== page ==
Schools' Identifying Students By Body Parts Raises Privacy Concerns
In the crowded cafeteria at Tallahassee’s Cobb Middle School, lunch monitors try to steer students to seats as quickly as possible. Across the state, public schools face the challenge of feeding lots of kids in a short amount of time.
“We’re no longer in the one room school house that has 25 kids in it," said Pinellas County Food Service Director Art Dunham. He says when lunch lines start to back up—it doesn’t give some kids much time to eat:
"We have thousands of schools and thousands of students. We have over 100-thousand students in Pinellas County and only a half-hour to feed them. We have to have a lightening speed way of recognizing each child.”
School lunches are federally subsidized and school districts must track how many students use the lunch program. To do that, most districts make students input ID numbers manually. But Dunham says that proved inefficient. So two years ago, Pinellas schools installed a system where students swipe their palms across an infrared light reader and move on:
“Perhaps when you were a child you might have taken a flashlight and put it to the palm of your hand you can see the veins? It reads the veins under the skin. The vein patterns under the skin."
Dunham says that’s boosted both the accuracy and the speed of the lunch line system, with kids getting through faster, and having longer to eat. The company that makes Pinellas County’s system only sells to schools and Dunham says the data is deleted when students leave.
"So it’s not involved with any law enforcement, Interpol, anywhere in the world, no one uses this technology to identify people.”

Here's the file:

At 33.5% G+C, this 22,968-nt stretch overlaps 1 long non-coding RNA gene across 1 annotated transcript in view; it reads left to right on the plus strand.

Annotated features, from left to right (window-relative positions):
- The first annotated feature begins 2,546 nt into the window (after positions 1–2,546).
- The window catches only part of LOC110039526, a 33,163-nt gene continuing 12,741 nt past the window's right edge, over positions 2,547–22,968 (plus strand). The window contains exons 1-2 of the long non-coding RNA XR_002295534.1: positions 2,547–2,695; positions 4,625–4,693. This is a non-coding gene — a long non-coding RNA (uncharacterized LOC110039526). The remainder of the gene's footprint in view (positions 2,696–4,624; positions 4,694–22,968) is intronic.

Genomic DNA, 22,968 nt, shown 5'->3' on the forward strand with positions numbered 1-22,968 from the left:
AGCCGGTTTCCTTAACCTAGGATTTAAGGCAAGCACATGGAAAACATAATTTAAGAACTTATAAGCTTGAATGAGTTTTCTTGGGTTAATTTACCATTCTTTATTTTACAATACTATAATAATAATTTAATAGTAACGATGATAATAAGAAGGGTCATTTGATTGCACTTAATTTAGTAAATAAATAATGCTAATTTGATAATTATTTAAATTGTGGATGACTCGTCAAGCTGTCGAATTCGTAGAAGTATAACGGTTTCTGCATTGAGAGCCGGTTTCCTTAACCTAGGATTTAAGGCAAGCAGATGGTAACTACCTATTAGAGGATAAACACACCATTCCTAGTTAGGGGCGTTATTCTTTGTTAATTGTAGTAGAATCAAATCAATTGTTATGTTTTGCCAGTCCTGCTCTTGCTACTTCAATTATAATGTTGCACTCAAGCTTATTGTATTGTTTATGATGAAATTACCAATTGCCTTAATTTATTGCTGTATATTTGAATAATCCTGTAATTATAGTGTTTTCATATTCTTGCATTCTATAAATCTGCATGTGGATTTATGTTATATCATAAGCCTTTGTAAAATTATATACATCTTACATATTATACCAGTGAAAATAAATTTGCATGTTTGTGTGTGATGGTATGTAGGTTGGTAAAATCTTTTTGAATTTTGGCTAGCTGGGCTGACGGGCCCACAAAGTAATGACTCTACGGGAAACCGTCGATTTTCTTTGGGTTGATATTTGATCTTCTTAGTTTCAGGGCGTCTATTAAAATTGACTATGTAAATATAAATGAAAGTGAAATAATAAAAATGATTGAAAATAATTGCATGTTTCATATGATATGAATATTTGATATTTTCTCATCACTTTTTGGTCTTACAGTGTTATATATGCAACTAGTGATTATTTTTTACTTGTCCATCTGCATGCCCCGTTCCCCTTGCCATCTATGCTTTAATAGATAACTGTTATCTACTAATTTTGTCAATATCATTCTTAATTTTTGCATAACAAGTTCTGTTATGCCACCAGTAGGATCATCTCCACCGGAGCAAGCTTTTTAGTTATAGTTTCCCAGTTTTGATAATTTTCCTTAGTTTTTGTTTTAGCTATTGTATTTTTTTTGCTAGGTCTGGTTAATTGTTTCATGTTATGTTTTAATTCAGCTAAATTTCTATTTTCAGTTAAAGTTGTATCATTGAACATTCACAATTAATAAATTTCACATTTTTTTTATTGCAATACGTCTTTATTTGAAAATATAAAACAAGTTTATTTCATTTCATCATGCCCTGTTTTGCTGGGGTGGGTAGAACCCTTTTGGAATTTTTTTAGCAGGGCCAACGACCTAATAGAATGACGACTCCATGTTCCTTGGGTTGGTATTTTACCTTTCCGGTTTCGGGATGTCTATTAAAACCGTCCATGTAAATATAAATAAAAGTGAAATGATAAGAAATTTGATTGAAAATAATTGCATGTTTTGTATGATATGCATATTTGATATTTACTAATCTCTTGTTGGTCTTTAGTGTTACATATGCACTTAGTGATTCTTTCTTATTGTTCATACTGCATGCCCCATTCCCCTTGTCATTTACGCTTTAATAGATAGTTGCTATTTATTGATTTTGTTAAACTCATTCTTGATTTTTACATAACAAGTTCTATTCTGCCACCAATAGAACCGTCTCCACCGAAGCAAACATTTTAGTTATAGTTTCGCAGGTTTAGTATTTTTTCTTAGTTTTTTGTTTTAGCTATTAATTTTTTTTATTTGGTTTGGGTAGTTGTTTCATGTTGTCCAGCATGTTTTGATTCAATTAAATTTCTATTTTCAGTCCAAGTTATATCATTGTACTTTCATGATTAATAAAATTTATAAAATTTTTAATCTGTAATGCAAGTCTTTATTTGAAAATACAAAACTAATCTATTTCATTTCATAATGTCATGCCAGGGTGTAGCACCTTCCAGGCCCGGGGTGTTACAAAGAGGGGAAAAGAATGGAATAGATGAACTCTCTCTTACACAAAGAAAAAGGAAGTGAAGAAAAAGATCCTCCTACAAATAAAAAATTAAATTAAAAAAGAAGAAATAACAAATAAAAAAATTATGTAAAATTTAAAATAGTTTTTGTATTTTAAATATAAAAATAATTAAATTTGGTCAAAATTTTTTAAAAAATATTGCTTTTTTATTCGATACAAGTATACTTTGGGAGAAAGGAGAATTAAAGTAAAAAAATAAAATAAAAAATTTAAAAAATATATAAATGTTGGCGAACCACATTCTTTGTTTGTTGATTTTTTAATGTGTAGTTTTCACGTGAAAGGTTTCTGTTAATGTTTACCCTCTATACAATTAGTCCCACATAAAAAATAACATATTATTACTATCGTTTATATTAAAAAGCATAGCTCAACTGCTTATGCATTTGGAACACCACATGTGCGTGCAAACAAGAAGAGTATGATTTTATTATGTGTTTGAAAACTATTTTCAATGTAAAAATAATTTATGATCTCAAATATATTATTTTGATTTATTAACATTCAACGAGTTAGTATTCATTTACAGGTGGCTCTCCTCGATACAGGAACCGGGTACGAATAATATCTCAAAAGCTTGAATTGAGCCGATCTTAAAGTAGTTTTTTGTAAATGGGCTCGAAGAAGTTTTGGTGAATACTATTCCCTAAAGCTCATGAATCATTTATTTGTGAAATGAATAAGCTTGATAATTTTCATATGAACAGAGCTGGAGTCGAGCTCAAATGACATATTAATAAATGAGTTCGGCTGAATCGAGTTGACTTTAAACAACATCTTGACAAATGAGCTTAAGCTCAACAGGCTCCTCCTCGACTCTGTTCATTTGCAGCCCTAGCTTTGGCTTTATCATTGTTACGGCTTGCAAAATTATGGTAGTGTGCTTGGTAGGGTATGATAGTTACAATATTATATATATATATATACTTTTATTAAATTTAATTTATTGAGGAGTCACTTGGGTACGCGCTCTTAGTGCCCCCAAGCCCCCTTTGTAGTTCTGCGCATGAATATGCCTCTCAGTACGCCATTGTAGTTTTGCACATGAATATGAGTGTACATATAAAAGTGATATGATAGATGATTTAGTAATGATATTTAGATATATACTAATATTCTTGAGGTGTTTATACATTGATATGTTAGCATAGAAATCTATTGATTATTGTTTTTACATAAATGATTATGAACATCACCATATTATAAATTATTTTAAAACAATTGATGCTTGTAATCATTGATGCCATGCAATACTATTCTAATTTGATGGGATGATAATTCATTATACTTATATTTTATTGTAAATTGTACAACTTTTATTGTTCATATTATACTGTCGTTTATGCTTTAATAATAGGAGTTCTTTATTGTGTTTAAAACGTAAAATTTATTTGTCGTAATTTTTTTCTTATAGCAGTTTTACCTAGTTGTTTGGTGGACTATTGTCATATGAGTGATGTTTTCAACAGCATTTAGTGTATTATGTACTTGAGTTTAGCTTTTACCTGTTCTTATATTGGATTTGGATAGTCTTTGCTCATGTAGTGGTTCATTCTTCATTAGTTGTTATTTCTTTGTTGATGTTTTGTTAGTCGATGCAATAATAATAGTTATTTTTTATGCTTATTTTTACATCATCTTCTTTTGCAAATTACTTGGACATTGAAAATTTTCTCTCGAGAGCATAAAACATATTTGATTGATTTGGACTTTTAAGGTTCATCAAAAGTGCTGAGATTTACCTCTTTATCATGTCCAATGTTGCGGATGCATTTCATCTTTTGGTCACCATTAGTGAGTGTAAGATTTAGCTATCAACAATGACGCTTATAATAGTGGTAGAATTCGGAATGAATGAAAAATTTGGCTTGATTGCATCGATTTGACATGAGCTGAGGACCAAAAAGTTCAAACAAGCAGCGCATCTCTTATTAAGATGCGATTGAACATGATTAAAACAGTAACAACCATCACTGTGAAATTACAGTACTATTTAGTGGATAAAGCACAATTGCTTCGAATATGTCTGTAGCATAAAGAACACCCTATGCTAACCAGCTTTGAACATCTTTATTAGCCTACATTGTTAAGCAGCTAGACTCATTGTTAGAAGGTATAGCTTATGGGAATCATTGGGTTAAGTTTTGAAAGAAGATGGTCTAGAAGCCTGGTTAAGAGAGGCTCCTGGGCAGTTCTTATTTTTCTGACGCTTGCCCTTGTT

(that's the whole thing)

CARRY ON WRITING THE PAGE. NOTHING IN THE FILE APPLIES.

Though he says there haven’t been many complaints, the system is still voluntary for those who remain skeptical.
“Kids are into technology. And within short order, they’re doing it also. It’s voluntary and we’ve asked the parents to send in an opt out form rather than getting permission from each parent," Dunham said.
School districts across the nation are adopting security systems that collect biological data for identification purposes. The issue recently caused a stir in Florida when Polk County Schools decided to incorporate biometric data systems. Now the use iris scans and similar tech could soon be banned in Florida schools.
In Polk county, an attempt to better secure school buses was met with more resistance. The school district launched a pilot program allowing a security company to install iris scanners on school buses at three of its schools. But the scanners were installed without telling parents first. Polk school district officials declined to comment on the program for this story, but referred to articles published in the Lakeland Ledger newspaper. According to the Ledger, the maker of the system, Stanley Convergent Security Solutions, had already scanned the eyes of about 750 students.
The company says it’s deleted the biometric data it had collected, but parents remain concerned about the potential for databases of information on their children. Yvette Acosta McMillian, an attorney with the American Civil Liberties Union of Florida, says, her group shares those concerns:
“I can tell you the ACLU of Florida is opposed to the use of biometrics in schools," she said.
McMillian says biometric information is harmless in a vacuum. But combined with other data collected by the government and social media sites, the potential for danger grows.
“If you want to have access to your personal computer and provide your fingerprint. That’s fine. But it’s not the government collecting all this data.”
A Miami-Dade School Board member expressed concerns about biometrics in a Huffington Post editorial. The ACLU’s McMillian says a draft bill is in the works which would ban the systems. Still, other school districts will never implement the systems because they’re seen as too costly.
Biometric systems use in Florida schools is relatively new, and the Florida Department of Education says its not aware of any rules or legislation on the topic. But in a statement, Department spokesman Joe Follick said "parents deserve the right to feel confident that personal information is being used properly and securely. We are reviewing the topic as we begin to prepare our legislative agenda for next year’s session.”
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